Student projects

Students who are interested in the physics of Quantum Electron Matter are most welcome to complete their research training for the

Bachelor project (15 EC)
Short master research project (6-12 EC)
Master research project (48-54 EC)

in the research group of dr. A. de Visser.
We investigate the electronic and magnetic structure of novel materials at the quantum level. Research issues predominantly relate to fundamental properties. The programme has a strong experimental component with a solid basis in techniques for measuring thermal, magnetic and magnetotransport properties at very low temperatures and high magnetic fields. We focus on strongly correlated electron phenomena, notably quantum criticality and unconventional superconductivity, and on topological insulators and superconductors.

We search enthusiastic and motivated students to carry out research on the following research issues.

Unconventional superconductivity: for a one page discription click here.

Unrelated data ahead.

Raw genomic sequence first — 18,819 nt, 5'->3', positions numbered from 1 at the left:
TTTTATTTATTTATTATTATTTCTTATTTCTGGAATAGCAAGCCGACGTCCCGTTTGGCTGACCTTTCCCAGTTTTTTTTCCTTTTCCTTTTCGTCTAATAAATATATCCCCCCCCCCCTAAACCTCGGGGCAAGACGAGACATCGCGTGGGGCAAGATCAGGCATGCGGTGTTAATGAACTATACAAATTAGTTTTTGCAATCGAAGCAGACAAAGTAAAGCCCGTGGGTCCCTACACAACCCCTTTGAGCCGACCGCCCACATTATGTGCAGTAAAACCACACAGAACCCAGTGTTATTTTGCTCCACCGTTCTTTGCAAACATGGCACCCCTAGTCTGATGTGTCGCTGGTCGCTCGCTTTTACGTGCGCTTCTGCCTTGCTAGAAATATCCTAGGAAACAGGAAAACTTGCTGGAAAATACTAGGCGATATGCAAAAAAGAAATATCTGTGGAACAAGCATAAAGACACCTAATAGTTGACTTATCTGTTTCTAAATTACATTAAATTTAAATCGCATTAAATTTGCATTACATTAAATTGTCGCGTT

Topological insulators:  for a one page description click here.
Quantum phase transitions in correlated metals: In this project we study novel phenomena, such as unconventional superconductivity (SC) and the break-down of Fermi liquid behaviour (NFL), that appear at a quantum critical point in correlated metals. The basic idea is that the magnetic transition temperature (TM) of a  magnetically ordered correlated metal may be tuned to zero temperature as function of a control parameter δ (which may be pressure, doping or magnetic field). The resulting phase diagram is sketched in the figure below. At the quantum critical point a zero-temperature order-disorder phase transition takes place and new physics emerges. We prepare new intermetallic compounds and measure the thermal, magnetic and transport properties at very low temperatures in order to extract the quantum critical behaviour. For a typical research topic see Ferromagnetic quantum critical point in URhGe doped with Ru.
Students may take part in various shorter and larger projects in the spirit of the research described above.
Do not hesitate to contact dr. A. de Visser